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The Future of Payments: Augmented or Ubiquitous?

First published: 18/11/2021

updated: 21/10/2022


Facebook recently announced that they were changing their name to Meta. The main reason? To “recast the company’s public image from battered-social-network to tech innovator, focused on building the next generation of online interaction”. Will this move have an impact on the future of global payments? Will these payments take place within virtual reality? Is there another trend that better predicts the future? Let’s take a look.

Welcome to the Metaverse

“Meta” is a shortening of the word “metaverse”, a phrase coined by science fiction writer Neal Stephenson in 1992, referring to immersive virtual spaces where people can play games, attend concerts, meet with colleagues, and buy all kinds of digital goods and services. (NPR) Even though no one can say exactly what a Metaverse will look like, it does include virtual and augmented reality. 

So, being a tech enthusiast myself, whose own virtual reality journey began back in 2014 with an Oculus DK2, this has become quite an interesting subject for me and has raised a couple of questions.

Will This Impact Payments in the Future?

Why does Facebook intend to invest so much money in virtual reality in the first place? The answer is pretty simple.

Technology trends come in waves; computers became common at home during the 1980s, followed by the internet in the 1990s, mobile phones in the early 2000s, and social networks in the late 2000s. So if you want to be relevant for the next wave, you have to be at the forefront of innovation and preferably be the one owning the platform and infrastructure that will build that next big ‘wave’.

As we all know, Facebook successfully did this for social networks, becoming by far the most significant player. And, if Meta can become the next platform for social interaction and work, perhaps even taking over the roles of Google, Apple, and Microsoft, it will be in an ideal position to monetise the future. Of course, payments are only a small part of this, but as the potential owner of the next big platform, Meta has some real power when it comes to limiting and controlling how payments and trade happen in the future.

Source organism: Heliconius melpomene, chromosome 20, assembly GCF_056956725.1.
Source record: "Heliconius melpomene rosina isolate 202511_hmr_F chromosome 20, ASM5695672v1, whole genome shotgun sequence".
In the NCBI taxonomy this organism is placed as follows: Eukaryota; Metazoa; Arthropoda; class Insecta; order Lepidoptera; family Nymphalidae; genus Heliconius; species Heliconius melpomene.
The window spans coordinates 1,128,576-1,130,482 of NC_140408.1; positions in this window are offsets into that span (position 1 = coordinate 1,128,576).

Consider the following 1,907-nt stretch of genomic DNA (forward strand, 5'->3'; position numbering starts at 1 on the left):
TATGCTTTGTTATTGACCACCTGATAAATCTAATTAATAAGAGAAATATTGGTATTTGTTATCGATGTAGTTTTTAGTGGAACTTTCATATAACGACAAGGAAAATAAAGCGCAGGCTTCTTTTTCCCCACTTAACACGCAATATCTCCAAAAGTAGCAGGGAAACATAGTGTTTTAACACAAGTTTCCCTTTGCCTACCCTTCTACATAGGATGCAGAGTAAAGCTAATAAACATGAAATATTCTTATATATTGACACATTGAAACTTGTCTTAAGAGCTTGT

Will Virtual Reality Reign Supreme, or is there Something Better?

Virtual reality is just one of the many potential visions for the future. An alternative, which can be described as roughly the opposite of virtual reality, is ubiquitous computing

Virtual reality puts people inside a computer-generated world, but with ubiquitous computing, the computer resources are embedded directly into our surroundings. So, instead of hanging on our faces as a virtual reality headset does, ubiquitous computing makes the computers non-noticeable in our surroundings (even though they are always watching and hopefully making life easier). 

A simple example of ubiquitous computing that I like to use is how brick-and-mortar stores might operate in the future. In this example, the shopping experience will be fully controlled and monitored. The store knows who you are and how much you’re supposed to pay for the products in your bag, making payments extremely smooth. However, this is less of a hypothetical and more of a work-in-progress, seeing that big companies like Amazon have been prototyping these stores for some years (what a surprise).

Furthering on this thought, if we really think about how common small computers are, it is undeniable that ubiquitous computing is already on its way. Just take a look at my local grocery store, where all prices are displayed on small eInk displays and updated centrally. In addition to dozens of computers on each shelf throughout the store, there are also multiple sensors checking temperatures, potential leaks, and monitoring security, plus small cameras on the payment terminals used for self-checkout payments. 

It’s pretty safe to say that this is only the beginning. Stores are getting more and more automated, with the staff getting less and less visible, making them an obvious example of how ubiquitous computing is changing the shopping experience. But, with computer technology falling in price year by year, it is hard to predict where it will end. 

Dystopia or Utopia?

To many, the future visions proposed by both augmented reality and ubiquitous computing are equally dystopian. Why? Because it is merely a choice between two dystopian societies: either one with complete surveillance or one where “everyone will be living in pods” like in the Matrix. 

In practice, it is likely that only bits and pieces of each side - the augmented and the ubiquitous potential futures - will end up becoming our reality. In the short term, the ubiquitous future might be more dominant because, let’s face it, having a computer in your face filming everything you look at is still a bit extreme to most people. The biggest issue to come will be who is in control of the data: will it be the consumers and end-users? Or, will it be dominated by one or two major companies, as with the current mobile duopoly of Apple and Google?

Ultimately, payments (and how to identify and authenticate the end-user) are essential factors in the augmented and ubiquitous visions of the future. So while Okay is mostly focused on the technical and compliance aspects of today's Strong Customer Authentication, we’re also actively looking at what the future will bring. 

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